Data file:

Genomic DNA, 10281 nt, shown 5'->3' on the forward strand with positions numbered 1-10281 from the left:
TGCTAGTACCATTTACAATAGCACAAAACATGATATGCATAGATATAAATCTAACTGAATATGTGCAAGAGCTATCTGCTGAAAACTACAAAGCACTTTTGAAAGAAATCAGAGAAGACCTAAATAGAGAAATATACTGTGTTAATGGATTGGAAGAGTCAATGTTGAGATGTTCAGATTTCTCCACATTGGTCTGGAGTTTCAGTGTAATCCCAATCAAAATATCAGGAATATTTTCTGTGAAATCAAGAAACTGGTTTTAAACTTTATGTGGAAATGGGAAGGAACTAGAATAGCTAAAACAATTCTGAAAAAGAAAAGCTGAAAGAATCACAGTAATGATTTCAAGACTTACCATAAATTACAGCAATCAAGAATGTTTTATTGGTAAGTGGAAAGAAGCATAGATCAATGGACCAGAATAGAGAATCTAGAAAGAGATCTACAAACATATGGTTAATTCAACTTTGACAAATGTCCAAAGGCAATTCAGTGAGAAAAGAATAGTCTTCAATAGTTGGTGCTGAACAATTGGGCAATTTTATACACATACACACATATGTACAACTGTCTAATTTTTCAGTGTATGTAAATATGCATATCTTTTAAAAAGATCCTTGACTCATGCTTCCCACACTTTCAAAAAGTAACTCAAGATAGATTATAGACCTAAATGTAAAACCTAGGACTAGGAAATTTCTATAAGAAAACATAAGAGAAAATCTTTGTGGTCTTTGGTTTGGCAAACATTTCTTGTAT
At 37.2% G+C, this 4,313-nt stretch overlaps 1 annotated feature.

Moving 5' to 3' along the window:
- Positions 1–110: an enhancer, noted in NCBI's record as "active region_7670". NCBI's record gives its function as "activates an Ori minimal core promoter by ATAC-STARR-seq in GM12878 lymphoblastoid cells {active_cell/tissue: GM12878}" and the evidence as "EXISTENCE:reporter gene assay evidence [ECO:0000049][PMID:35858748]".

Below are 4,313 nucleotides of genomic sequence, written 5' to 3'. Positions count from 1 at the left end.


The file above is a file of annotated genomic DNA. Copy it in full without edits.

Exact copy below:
Genomic DNA, 10281 nt, shown 5'->3' on the forward strand with positions numbered 1-10281 from the left:
TGCTAGTACCATTTACAATAGCACAAAACATGATATGCATAGATATAAATCTAACTGAATATGTGCAAGAGCTATCTGCTGAAAACTACAAAGCACTTTTGAAAGAAATCAGAGAAGACCTAAATAGAGAAATATACTGTGTTAATGGATTGGAAGAGTCAATGTTGAGATGTTCAGATTTCTCCACATTGGTCTGGAGTTTCAGTGTAATCCCAATCAAAATATCAGGAATATTTTCTGTGAAATCAAGAAACTGGTTTTAAACTTTATGTGGAAATGGGAAGGAACTAGAATAGCTAAAACAATTCTGAAAAAGAAAAGCTGAAAGAATCACAGTAATGATTTCAAGACTTACCATAAATTACAGCAATCAAGAATGTTTTATTGGTAAGTGGAAAGAAGCATAGATCAATGGACCAGAATAGAGAATCTAGAAAGAGATCTACAAACATATGGTTAATTCAACTTTGACAAATGTCCAAAGGCAATTCAGTGAGAAAAGAATAGTCTTCAATAGTTGGTGCTGAACAATTGGGCAATTTTATACACATACACACATATGTACAACTGTCTAATTTTTCAGTGTATGTAAATATGCATATCTTTTAAAAAGATCCTTGACTCATGCTTCCCACACTTTCAAAAAGTAACTCAAGATAGATTATAGACCTAAATGTAAAACCTAGGACTAGGAAATTTCTATAAGAAAACATAAGAGAAAATCTTTGTGGTCTTTGGTTTGGCAAACATTTCTTGTAT
At 37.2% G+C, this 4,313-nt stretch overlaps 1 annotated feature.

Moving 5' to 3' along the window:
- Positions 1–110: an enhancer, noted in NCBI's record as "active region_7670". NCBI's record gives its function as "activates an Ori minimal core promoter by ATAC-STARR-seq in GM12878 lymphoblastoid cells {active_cell/tissue: GM12878}" and the evidence as "EXISTENCE:reporter gene assay evidence [ECO:0000049][PMID:35858748]".

Below are 4,313 nucleotides of genomic sequence, written 5' to 3'. Positions count from 1 at the left end.